This book will change your life by showing you how life changes.
Why does happiness get harder in your 40s? Why do you feel in a slump even when you're successful? Where does this malaise come from? And, most importantly, will it ever end?
Drawing on cutting-edge research, award-winning journalist Jonathan Rauch answers all these questions. He shows that from our 20s into our 40s, happiness follows a well-documented U-shaped trajectory, a happiness curve, declining from the optimism of youth into what's often a long, low trough in middle age, before starting to rise again in our 50s.
This isn't a midlife crisis, though. Rauch reveals that this downturn is instead a natural stage of life – and an essential one. By shifting priorities away from competition and toward compassion, you can equip yourself with new tools of wisdom and gratitude to head positively into your later years.
And Rauch can testify to this personally – it was his own slump, despite acclaim as a journalist and commentator that compelled him to investigate the happiness curve. His own story and the stories of many others from all walks of life – from a steelworker and a limo driver to a telecoms executive and a philanthropist – show how the ordeal of midlife malaise can reboot our values and even our brains for a rebirth of gratitude.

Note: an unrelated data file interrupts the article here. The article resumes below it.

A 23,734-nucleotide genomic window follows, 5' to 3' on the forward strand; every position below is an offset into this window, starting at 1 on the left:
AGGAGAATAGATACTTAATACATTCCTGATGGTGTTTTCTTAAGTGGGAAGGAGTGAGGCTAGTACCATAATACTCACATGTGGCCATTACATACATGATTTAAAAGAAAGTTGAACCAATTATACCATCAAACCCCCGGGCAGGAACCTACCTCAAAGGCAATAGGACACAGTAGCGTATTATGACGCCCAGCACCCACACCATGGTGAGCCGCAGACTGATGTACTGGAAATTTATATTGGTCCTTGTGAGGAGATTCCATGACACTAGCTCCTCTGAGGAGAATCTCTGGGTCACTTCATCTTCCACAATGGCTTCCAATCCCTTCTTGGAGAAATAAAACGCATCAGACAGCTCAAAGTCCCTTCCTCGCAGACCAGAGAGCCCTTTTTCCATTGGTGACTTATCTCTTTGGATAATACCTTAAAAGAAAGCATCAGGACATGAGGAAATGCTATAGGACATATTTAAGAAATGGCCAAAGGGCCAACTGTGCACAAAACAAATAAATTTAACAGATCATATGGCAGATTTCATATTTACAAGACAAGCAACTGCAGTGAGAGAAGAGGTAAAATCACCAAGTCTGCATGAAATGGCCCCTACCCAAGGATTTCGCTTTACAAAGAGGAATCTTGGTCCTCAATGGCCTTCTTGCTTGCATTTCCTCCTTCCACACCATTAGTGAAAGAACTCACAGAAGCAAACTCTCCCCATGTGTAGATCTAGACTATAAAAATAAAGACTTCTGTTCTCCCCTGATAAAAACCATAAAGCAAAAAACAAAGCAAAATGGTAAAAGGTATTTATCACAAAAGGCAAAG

Full of insights and eye-opening data, and featuring practical ways to endure the dip and avoid its perils and traps, The Happiness Curve doesn't just show you the dark forest of midlife, it helps you find a path through the trees. It also demonstrates how we can – and why we must – do more to help each other through the woods. Midlife is a journey we mustn't walk alone.
About the Author
Jonathan Rauch is a senior fellow at the Brookings Institution in Washington and a contributing editor of The Atlantic. He has also written for The New Republic, The New York Times, The Wall Street Journal, and The Washington Post, among many other publications. He lives with his husband in Washington, DC.
This brilliant book is chock full of unexpected findings, revelatory insights, and consoling wisdom about aging, happiness, and the stages of life. I would say that everyone in his or her forties should read it--it will be a soothing balm for those in the dark wood of middle age--but that's too limiting: really, every thinking adult should read this stimulating intellectual adventure story, which is also a genuinely helpful guidebook to life * Scott Stossel, author of My Age of Anxiety: Fear, Hope, Dread, and the Search for Peace of Mind and editor of The Atlantic *
Essential reading for everyone over 40 * George E. Vaillant M.D., Professor of Psychiatry, Harvard Medical School *
By supplanting dated cliches with compelling scholarship, Rauch offers a fresh and reassuring vision of aging that supersedes superficial fixations. * The Washington Post *
Fascinating... powerful and uplifting... The Happiness Curve is filled with useful, interesting facts and shows us how to steer through the different stages of life * The Lady *
Rauch fills his book with reassuring research on why a midlife malaise is normal, as well as some sound lessons on how to cultivate happiness in general * Wall Street Journal *
A great reminder that our happiness is not set in stone and growing older can be something to look forward to * Dr Mark Williamson, Director of Action for Happiness *